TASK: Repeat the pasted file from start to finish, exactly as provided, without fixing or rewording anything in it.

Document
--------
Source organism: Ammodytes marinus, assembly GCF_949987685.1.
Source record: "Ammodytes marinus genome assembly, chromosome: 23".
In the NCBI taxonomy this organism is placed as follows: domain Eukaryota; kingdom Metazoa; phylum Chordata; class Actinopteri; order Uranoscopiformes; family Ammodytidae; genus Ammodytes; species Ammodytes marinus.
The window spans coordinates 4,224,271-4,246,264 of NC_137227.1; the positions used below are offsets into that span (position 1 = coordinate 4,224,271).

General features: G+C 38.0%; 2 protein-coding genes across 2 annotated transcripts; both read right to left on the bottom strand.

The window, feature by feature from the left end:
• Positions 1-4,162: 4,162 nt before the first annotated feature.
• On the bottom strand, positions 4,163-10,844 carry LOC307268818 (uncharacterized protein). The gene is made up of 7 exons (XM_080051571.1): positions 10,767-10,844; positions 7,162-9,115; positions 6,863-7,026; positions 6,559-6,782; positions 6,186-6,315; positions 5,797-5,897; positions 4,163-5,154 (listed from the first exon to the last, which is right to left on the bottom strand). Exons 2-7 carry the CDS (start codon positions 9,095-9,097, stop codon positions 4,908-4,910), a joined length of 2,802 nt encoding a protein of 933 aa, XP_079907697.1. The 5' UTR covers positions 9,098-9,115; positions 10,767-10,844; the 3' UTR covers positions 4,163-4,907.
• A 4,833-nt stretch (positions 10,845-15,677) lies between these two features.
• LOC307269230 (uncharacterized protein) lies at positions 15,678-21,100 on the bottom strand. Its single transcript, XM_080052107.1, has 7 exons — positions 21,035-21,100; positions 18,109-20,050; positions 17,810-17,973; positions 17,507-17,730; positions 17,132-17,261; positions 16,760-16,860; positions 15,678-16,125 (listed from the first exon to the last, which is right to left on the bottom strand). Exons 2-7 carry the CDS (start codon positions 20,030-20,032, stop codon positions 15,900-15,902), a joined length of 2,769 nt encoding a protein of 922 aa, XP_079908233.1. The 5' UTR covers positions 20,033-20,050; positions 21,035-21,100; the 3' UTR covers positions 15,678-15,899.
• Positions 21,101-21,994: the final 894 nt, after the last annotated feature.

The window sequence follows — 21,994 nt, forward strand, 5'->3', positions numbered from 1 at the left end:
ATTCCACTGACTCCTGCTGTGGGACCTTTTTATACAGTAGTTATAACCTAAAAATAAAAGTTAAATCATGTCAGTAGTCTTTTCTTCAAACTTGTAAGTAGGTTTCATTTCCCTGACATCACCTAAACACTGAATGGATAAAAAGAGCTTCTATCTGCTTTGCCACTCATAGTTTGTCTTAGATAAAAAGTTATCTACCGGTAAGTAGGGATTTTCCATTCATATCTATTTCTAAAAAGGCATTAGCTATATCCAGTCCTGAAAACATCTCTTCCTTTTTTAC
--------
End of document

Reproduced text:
Source organism: Ammodytes marinus, assembly GCF_949987685.1.
Source record: "Ammodytes marinus genome assembly, chromosome: 23".
In the NCBI taxonomy this organism is placed as follows: domain Eukaryota; kingdom Metazoa; phylum Chordata; class Actinopteri; order Uranoscopiformes; family Ammodytidae; genus Ammodytes; species Ammodytes marinus.
The window spans coordinates 4,224,271-4,246,264 of NC_137227.1; the positions used below are offsets into that span (position 1 = coordinate 4,224,271).

General features: G+C 38.0%; 2 protein-coding genes across 2 annotated transcripts; both read right to left on the bottom strand.

The window, feature by feature from the left end:
• Positions 1-4,162: 4,162 nt before the first annotated feature.
• On the bottom strand, positions 4,163-10,844 carry LOC307268818 (uncharacterized protein). The gene is made up of 7 exons (XM_080051571.1): positions 10,767-10,844; positions 7,162-9,115; positions 6,863-7,026; positions 6,559-6,782; positions 6,186-6,315; positions 5,797-5,897; positions 4,163-5,154 (listed from the first exon to the last, which is right to left on the bottom strand). Exons 2-7 carry the CDS (start codon positions 9,095-9,097, stop codon positions 4,908-4,910), a joined length of 2,802 nt encoding a protein of 933 aa, XP_079907697.1. The 5' UTR covers positions 9,098-9,115; positions 10,767-10,844; the 3' UTR covers positions 4,163-4,907.
• A 4,833-nt stretch (positions 10,845-15,677) lies between these two features.
• LOC307269230 (uncharacterized protein) lies at positions 15,678-21,100 on the bottom strand. Its single transcript, XM_080052107.1, has 7 exons — positions 21,035-21,100; positions 18,109-20,050; positions 17,810-17,973; positions 17,507-17,730; positions 17,132-17,261; positions 16,760-16,860; positions 15,678-16,125 (listed from the first exon to the last, which is right to left on the bottom strand). Exons 2-7 carry the CDS (start codon positions 20,030-20,032, stop codon positions 15,900-15,902), a joined length of 2,769 nt encoding a protein of 922 aa, XP_079908233.1. The 5' UTR covers positions 20,033-20,050; positions 21,035-21,100; the 3' UTR covers positions 15,678-15,899.
• Positions 21,101-21,994: the final 894 nt, after the last annotated feature.

The window sequence follows — 21,994 nt, forward strand, 5'->3', positions numbered from 1 at the left end:
ATTCCACTGACTCCTGCTGTGGGACCTTTTTATACAGTAGTTATAACCTAAAAATAAAAGTTAAATCATGTCAGTAGTCTTTTCTTCAAACTTGTAAGTAGGTTTCATTTCCCTGACATCACCTAAACACTGAATGGATAAAAAGAGCTTCTATCTGCTTTGCCACTCATAGTTTGTCTTAGATAAAAAGTTATCTACCGGTAAGTAGGGATTTTCCATTCATATCTATTTCTAAAAAGGCATTAGCTATATCCAGTCCTGAAAACATCTCTTCCTTTTTTAC